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OUR COMMON LAND.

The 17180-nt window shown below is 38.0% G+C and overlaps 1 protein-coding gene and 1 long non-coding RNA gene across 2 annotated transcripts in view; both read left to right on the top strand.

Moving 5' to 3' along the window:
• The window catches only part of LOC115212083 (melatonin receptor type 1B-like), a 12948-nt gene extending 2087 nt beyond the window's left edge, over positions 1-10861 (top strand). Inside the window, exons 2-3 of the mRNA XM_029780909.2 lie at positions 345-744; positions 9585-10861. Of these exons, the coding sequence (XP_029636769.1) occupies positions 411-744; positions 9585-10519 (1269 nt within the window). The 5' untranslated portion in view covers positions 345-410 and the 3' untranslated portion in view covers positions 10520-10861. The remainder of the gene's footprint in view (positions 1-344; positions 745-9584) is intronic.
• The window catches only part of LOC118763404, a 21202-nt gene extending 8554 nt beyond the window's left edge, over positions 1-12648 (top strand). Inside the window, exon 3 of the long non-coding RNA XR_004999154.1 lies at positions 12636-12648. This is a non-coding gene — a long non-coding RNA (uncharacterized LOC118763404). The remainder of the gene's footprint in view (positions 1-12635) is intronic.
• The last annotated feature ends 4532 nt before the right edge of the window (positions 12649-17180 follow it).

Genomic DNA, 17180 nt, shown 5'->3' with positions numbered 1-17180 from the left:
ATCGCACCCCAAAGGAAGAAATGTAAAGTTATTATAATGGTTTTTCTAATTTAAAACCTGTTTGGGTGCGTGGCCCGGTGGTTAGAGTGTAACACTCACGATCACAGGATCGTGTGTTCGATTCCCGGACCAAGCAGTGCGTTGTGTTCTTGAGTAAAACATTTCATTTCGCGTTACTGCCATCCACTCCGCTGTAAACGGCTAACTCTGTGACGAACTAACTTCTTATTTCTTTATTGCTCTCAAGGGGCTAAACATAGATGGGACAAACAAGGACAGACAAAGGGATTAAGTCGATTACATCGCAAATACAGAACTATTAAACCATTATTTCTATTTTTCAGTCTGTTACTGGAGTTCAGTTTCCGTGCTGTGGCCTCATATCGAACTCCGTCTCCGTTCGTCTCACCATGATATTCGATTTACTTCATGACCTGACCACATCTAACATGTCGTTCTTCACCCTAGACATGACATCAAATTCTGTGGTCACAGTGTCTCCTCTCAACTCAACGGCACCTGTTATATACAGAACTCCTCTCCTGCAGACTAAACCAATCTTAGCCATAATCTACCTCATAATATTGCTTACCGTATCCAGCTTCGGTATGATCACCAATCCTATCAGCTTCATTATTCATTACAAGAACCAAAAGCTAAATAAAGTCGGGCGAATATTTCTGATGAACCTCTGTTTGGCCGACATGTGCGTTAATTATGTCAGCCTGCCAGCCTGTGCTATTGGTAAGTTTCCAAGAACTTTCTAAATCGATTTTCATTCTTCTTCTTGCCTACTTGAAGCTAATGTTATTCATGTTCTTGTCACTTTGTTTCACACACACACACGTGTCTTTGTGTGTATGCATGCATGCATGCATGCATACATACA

yet to recognise the analogy between the great town and its Common, and the village and its green, however complete in fact that analogy may be. But some of these rights of Common, which are now so prized as a means of keeping Commons open, had, if legal theory is correct, their origin centuries ago in custom. For long they had no legal existence, but the courts of law at last learned to recognise custom as conferring rights. The custom has altered in kind; in lieu of cattle, sheep, and pigs turned out to pasture on the Commons, human beings have taken their place, and wear down the turf instead of eating it. I can see no reason why the law, or, if the courts are too slow to move, the Legislature, should not recognise this transfer and legalise this custom. Again, it is probable that Commons belonged originally much more to the inhabitants of a district than to the lord. Feudal theory and its subsequent development—English Real Property Law—have ridden rather